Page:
Everyone Has a Story. See the Human.

One thing that being a writer teaches you: Everyone has a backstory. Everyone is on their own Hero’s Journey. You are the protagonist of your story, but you’re a supporting-to-background character in others’. Understand, as Buddhists say, that everyone you meet is struggling with something you’ll never know about, and everyone is doing the very best they can in a given moment.

Yet how often do we take time to see the human? People rush through coffee shops, bank lines, grocery checkouts and flight queues, dismissing or ignoring the humans around them.

The barista who made your chai latte this morning? Her father is in the hospital. The mechanic who was gruff with you? His wife walked out on him last week. See the whole person, not just their value to you.

When we don’t see the human, when we treat another person as a faceless noun, rather than a fellow being, with unique feelings, experiences, strengths and challenges, it’s easier to dismiss them as Other, as “not me.” That Othering, in turn, makes it easy to judge, to distance ourselves, to treat them poorly simply because we perceive to be representative of a collective noun – like “the homeless” or “the 1%” – rather than an individual.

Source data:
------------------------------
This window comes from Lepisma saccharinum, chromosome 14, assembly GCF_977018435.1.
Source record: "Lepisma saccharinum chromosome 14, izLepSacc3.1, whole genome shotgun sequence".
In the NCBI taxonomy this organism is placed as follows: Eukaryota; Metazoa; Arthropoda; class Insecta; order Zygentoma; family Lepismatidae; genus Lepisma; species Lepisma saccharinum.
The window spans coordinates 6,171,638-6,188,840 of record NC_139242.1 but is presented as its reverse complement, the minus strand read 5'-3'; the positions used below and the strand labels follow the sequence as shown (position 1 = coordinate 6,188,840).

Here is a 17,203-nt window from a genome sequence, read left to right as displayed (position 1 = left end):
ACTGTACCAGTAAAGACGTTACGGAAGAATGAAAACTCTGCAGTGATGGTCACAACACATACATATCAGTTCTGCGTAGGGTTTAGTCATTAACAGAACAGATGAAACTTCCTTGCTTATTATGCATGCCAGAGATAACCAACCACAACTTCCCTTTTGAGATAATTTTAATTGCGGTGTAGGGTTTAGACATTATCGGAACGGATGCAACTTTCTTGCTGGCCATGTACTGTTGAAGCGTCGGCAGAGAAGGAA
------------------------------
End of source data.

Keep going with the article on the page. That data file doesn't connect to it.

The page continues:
Every person in the world, from Tim Cook to the homeless guy on the corner, has a need to feel respected and valued. And as human beings sharing this planet, we also have that right.


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Sarah Chauncey

For more than two decades, I struggled multiple treatment-resistant mood disorders. I spent more than 20 years in psychodynamic therapy and tried 18 different medications. In 2010, I began searching for ways to rewire my brain naturally for inner peace. I write about the practices and insights that have improved my mental, physical and spiritual health.

1 Comment

  1. Labels are for Jars - Living the Mess on March 7, 2017 at 4:43 pm

    […] when we remove labels from others—whether we interpret labels as positive or negative—we’re able to see their humanity more clearly. We’re not looking through a filtered lens, but at the person, just as they are in the […]

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